Saint Vincent and the Grenadines Submits NAP
UN Photo/Eskinder Debebe
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The NAP development process was viewed as an opportunity to introduce integrated climate change adaptation into Saint Vincent and the Grenadines’ long-term Climate Change Policy and Implementation Strategy and enable the further alignment of adaptation and mitigation in the country’s development planning and budgetary processes.

The selected adaptation actions place special emphasis on the agricultural and water sectors, which were identified by stakeholders as being particularly vulnerable to climate change.

The NAP calls for a midterm evaluation in 2022 to inform the revision of the country’s NDC and the 2023 global stocktake under the Paris Agreement on climate change.

Saint Vincent and the Grenadines has submitted its National Adaptation Plan (NAP) to the UNFCCC. To ensure synergies with the country’s Nationally Determined Contributions (NDC), as well as priorities under the 2030 Agenda for Sustainable Development and the Sendai Framework for Disaster Risk Reduction (DRR), the NAP has a 12-year timeframe and is organized in two phases: the readiness phase from 2018-2023 and a second phase from 2024-2030.

The NAP was published on the UNFCCC NAP portal on 17 November 2019.

In December 2013, Saint Vincent and the Grenadines experienced severe flooding and landslides, with associated economic damages and losses estimated to be the equivalent of 15% of the country’s gross domestic product (GDP). The NAP development process was viewed as an opportunity to introduce integrated climate change adaptation into the country’s long-term Climate Change Policy and Implementation Strategy and enable further alignment of adaptation and mitigation in the country’s development planning and budgetary processes.

Around 200 representatives from the public and private sectors, as well as civil society and the media, contributed to a one-year process of stakeholder consultations to identify priority needs to be addressed by the NAP. The stakeholder consultation process identified five priority clusters of gaps and needs: poor coordination mechanisms, including for information sharing and awareness raising; lack of a medium- and long-term planning culture integrating adaptation; low investment and attention to climate and environmental monitoring and evaluation and enforcement; lack of climate change and socioeconomic scenarios and data at the required scale for the archipelago; and poor resilience mechanisms for the most vulnerable.

Building on these priority needs, the NAP outlines 42 specific adaptation actions, organized under ten strategic clusters that correspond to the three core NAP objectives: promoting an enabling environment to facilitate adaptation mainstreaming into national and sectoral policy, planning and programming processes; improve Saint Vincent and the Grenadines’ capacity for data and information management and sharing, and access to technology and financing for adaptation; and implement actions to strengthen the resilience of the most vulnerable communities.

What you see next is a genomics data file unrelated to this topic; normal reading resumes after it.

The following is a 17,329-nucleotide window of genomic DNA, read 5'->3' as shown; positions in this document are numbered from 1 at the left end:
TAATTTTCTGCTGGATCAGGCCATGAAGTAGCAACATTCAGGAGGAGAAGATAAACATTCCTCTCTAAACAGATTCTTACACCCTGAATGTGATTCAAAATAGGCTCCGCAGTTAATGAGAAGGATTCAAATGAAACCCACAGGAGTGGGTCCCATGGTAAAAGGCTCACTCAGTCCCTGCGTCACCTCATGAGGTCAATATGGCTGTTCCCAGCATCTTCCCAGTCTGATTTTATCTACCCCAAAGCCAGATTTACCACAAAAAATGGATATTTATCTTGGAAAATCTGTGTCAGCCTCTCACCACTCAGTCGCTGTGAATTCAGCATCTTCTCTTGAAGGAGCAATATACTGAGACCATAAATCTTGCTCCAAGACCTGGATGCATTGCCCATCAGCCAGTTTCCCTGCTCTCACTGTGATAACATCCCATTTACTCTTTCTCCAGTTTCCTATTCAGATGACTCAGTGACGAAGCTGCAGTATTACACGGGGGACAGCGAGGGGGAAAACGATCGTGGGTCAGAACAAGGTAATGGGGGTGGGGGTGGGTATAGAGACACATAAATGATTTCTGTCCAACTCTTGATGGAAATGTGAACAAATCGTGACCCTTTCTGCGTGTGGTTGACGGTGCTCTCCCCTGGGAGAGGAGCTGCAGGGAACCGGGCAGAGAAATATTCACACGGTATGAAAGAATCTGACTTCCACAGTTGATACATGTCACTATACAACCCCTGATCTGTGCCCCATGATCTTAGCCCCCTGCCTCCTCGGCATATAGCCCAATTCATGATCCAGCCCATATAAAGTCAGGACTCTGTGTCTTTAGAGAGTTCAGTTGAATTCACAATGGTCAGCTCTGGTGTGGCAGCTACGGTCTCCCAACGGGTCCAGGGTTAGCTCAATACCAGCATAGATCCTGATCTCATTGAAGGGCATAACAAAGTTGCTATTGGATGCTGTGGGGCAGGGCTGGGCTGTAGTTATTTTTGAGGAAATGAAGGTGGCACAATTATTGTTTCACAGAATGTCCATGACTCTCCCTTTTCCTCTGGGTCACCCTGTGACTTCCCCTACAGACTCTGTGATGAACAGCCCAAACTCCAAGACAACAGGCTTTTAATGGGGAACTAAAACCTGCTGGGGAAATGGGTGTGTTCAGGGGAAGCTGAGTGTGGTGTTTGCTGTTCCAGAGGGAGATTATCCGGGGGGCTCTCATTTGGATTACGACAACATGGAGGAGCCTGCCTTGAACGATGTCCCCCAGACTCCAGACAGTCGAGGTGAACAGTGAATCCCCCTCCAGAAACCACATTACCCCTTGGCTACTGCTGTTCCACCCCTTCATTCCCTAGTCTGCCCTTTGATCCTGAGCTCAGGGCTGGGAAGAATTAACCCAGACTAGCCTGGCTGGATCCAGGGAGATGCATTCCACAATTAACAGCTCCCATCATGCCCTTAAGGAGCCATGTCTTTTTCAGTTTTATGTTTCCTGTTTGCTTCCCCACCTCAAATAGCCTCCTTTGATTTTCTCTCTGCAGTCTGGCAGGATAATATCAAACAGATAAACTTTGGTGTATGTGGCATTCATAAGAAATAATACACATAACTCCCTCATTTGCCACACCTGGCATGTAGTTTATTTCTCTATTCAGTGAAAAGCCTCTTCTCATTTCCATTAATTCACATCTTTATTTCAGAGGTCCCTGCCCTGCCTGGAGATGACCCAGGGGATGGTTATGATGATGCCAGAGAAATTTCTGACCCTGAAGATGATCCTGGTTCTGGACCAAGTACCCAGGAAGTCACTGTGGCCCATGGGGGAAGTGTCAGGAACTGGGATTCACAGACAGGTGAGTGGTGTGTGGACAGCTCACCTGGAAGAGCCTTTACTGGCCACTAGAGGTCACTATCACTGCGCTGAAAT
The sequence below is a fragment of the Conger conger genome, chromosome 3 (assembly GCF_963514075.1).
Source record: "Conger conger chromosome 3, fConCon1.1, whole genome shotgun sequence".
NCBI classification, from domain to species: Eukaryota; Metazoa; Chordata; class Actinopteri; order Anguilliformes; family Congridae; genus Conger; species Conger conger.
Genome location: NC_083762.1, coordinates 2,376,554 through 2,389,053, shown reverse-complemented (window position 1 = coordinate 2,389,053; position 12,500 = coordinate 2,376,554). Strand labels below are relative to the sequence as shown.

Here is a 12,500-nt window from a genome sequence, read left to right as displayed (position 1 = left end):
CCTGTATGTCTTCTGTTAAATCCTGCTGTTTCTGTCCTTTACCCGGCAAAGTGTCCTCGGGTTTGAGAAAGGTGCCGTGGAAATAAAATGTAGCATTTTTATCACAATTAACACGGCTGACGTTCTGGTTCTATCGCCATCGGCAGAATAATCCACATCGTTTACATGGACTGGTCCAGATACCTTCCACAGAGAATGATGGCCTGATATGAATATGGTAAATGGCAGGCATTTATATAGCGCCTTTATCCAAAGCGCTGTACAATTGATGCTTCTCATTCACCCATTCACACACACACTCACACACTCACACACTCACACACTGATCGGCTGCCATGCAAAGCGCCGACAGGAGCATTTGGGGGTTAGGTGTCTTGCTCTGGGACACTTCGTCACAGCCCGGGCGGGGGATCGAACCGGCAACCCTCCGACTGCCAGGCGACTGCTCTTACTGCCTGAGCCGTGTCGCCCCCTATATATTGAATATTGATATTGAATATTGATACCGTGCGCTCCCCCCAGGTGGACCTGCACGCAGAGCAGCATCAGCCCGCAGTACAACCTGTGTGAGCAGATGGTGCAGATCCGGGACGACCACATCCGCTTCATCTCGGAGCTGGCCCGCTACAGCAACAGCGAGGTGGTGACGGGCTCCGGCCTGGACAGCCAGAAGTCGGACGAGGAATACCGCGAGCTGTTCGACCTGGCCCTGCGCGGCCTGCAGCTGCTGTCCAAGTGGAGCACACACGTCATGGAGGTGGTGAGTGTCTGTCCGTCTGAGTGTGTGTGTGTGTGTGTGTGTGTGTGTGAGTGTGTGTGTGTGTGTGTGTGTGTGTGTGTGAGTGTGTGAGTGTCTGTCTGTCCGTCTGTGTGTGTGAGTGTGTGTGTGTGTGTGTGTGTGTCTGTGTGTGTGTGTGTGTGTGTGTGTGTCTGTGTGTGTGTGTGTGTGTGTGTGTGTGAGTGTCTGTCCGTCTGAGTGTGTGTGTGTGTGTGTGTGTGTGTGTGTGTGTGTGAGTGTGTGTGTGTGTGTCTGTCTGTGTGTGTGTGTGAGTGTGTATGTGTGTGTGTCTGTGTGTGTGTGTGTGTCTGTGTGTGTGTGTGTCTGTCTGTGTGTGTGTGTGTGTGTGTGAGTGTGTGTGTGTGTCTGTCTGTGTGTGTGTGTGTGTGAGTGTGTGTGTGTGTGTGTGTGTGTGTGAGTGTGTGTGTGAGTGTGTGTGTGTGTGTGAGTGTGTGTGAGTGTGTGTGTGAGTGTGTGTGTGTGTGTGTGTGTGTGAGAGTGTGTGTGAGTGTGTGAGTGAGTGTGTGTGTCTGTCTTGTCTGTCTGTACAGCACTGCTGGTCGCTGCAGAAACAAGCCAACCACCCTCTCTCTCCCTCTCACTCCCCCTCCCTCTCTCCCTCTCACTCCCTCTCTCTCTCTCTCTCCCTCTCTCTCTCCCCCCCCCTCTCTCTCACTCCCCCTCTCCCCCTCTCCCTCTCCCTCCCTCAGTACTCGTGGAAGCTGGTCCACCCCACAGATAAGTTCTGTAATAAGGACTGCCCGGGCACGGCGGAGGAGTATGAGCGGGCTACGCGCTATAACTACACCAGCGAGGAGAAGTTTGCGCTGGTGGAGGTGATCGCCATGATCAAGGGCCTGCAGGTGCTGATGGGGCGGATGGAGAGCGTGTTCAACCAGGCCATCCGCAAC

Selected adaptation actions are expected to be integrated into adaptation actions for key sectors, in particular the agricultural and water sectors, which were identified by stakeholders as being particularly vulnerable to climate change. Other priority sectors identified in the NAP include forestry, tourism, health and public infrastructure. Some of the specific outputs identified in the NAP include: a research programme on climate change impacts and adaptation actions; a capacity-building and education plan that includes the development of a national curriculum on adaptation and disaster risk reduction; training to support improved application and enforcement of building codes; construction of small resilient hospitals; training in flood risk modeling and modeling of the coastal zones; public communication and outreach materials for families and communities in the “Red Zone”; and development of a booklet, ‘Climate Change Governance is Saint Vincent and the Grenadines,’ for wide distribution among stakeholders.

The NAP further provides for annual actions on the monitoring of adaptation in order to feed into the monitoring, reporting and verification provisions defined under the UNFCCC. It calls for a midterm evaluation of the NAP to be conducted in 2022 to inform the revision of the country’s NDC and the 2023 global stocktake under the Paris Agreement on climate change.

Saint Vincent and the Grenadines’ NAP was developed with support from the NAP Global Network and the Japan-Caribbean Climate Change Partnership (J-CCP), which aims to support the country’s transition towards a green, low-emission and climate-resilient development pathway. 

The NAP process under the UNFCCC aims to: address climate-related risks and development priorities in an integrated and coordinated manner; reduce existing vulnerabilities by building adaptive capacity and resilience in all sectors and at all levels of society; and build on progress countries have already made in terms of climate change adaptation policy and action. [Publication: National Adaptation Plan for Saint Vincent and the Grenadines] [UNFCCC NAP Central Portal

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